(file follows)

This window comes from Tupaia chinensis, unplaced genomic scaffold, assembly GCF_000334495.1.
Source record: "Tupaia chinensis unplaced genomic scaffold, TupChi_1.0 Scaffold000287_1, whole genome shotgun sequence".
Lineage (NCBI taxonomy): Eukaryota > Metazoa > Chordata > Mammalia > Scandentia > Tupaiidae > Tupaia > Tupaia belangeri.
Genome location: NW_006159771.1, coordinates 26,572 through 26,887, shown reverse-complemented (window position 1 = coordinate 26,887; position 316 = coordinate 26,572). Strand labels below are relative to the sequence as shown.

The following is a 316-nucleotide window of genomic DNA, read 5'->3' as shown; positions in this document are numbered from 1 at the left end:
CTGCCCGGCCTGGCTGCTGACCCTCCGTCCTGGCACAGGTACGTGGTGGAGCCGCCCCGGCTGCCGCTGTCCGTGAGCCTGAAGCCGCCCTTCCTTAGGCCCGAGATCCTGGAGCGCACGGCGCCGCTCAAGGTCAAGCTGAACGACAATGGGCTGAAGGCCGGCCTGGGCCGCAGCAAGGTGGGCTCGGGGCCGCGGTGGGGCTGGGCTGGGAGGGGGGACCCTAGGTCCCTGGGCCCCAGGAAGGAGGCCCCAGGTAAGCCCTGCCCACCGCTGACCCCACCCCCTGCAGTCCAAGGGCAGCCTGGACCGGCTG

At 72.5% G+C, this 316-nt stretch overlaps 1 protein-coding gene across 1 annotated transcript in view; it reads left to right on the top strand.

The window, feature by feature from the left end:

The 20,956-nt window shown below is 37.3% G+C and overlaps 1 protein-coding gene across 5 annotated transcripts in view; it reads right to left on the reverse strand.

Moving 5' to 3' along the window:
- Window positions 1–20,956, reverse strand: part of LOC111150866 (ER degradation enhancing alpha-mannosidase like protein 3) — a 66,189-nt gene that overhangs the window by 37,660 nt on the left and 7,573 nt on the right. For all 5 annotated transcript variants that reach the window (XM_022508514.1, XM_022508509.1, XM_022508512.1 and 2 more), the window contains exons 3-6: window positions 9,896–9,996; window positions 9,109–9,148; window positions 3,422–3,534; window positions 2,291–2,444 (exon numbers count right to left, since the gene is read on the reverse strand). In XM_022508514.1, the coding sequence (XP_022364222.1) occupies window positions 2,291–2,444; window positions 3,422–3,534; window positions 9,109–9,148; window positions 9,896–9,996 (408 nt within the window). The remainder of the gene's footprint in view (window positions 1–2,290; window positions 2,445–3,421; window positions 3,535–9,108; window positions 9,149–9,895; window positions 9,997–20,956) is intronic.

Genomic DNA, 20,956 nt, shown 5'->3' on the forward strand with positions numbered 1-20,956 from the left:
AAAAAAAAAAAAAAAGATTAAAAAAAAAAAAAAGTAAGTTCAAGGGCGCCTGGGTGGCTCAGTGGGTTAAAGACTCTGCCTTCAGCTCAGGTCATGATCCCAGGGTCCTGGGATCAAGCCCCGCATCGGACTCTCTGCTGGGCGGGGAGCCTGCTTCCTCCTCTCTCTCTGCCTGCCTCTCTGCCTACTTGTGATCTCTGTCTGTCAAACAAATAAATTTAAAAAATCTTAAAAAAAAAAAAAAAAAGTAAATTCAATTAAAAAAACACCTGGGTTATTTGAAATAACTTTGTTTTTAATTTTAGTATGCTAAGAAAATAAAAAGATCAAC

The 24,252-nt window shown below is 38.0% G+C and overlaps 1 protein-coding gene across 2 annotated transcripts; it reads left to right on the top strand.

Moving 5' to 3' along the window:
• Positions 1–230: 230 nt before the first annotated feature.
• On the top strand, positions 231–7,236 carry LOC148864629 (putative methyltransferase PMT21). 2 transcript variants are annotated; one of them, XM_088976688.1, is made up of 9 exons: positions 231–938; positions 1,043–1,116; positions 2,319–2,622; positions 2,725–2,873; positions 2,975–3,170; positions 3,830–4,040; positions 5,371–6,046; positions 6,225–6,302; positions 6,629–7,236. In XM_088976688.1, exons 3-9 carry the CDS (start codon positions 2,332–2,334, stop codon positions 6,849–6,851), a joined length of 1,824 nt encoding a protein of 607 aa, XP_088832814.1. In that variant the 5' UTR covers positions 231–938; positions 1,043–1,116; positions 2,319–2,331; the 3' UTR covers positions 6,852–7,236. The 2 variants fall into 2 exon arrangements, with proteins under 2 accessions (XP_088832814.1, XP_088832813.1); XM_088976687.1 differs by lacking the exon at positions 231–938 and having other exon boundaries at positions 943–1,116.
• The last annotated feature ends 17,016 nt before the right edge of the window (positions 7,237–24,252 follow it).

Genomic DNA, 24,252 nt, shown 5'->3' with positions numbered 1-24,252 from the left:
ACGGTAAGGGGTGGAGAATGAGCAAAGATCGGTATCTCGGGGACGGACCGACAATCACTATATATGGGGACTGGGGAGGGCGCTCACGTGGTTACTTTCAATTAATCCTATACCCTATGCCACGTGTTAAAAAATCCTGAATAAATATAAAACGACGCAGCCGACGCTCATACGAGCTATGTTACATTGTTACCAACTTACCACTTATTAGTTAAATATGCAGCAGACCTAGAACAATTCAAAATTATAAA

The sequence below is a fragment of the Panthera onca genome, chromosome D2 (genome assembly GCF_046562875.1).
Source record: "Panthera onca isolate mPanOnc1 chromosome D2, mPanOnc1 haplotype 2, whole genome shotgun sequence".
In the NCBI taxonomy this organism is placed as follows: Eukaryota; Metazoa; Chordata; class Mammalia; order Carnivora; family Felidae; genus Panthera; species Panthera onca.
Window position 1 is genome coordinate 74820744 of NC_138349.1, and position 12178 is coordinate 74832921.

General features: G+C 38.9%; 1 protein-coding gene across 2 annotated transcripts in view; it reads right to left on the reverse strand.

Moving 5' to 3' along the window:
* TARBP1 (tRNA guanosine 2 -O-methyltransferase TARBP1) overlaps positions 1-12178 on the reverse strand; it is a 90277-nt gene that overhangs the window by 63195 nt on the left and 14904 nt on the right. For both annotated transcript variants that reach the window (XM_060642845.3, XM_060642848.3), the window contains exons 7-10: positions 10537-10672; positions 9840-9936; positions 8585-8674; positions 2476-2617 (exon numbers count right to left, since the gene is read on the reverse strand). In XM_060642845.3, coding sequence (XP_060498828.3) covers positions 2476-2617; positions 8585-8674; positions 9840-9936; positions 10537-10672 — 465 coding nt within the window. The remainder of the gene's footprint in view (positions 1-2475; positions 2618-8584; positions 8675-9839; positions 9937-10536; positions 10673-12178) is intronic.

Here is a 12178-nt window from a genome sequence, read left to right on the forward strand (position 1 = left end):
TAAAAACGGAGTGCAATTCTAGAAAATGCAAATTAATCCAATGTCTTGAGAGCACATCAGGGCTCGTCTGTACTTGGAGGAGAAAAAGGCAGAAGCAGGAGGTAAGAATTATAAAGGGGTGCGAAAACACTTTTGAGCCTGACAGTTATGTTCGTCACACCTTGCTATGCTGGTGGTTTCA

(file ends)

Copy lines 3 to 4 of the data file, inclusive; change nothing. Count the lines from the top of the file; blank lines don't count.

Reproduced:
Lineage (NCBI taxonomy): Eukaryota > Metazoa > Chordata > Mammalia > Scandentia > Tupaiidae > Tupaia > Tupaia belangeri.
Genome location: NW_006159771.1, coordinates 26,572 through 26,887, shown reverse-complemented (window position 1 = coordinate 26,887; position 316 = coordinate 26,572). Strand labels below are relative to the sequence as shown.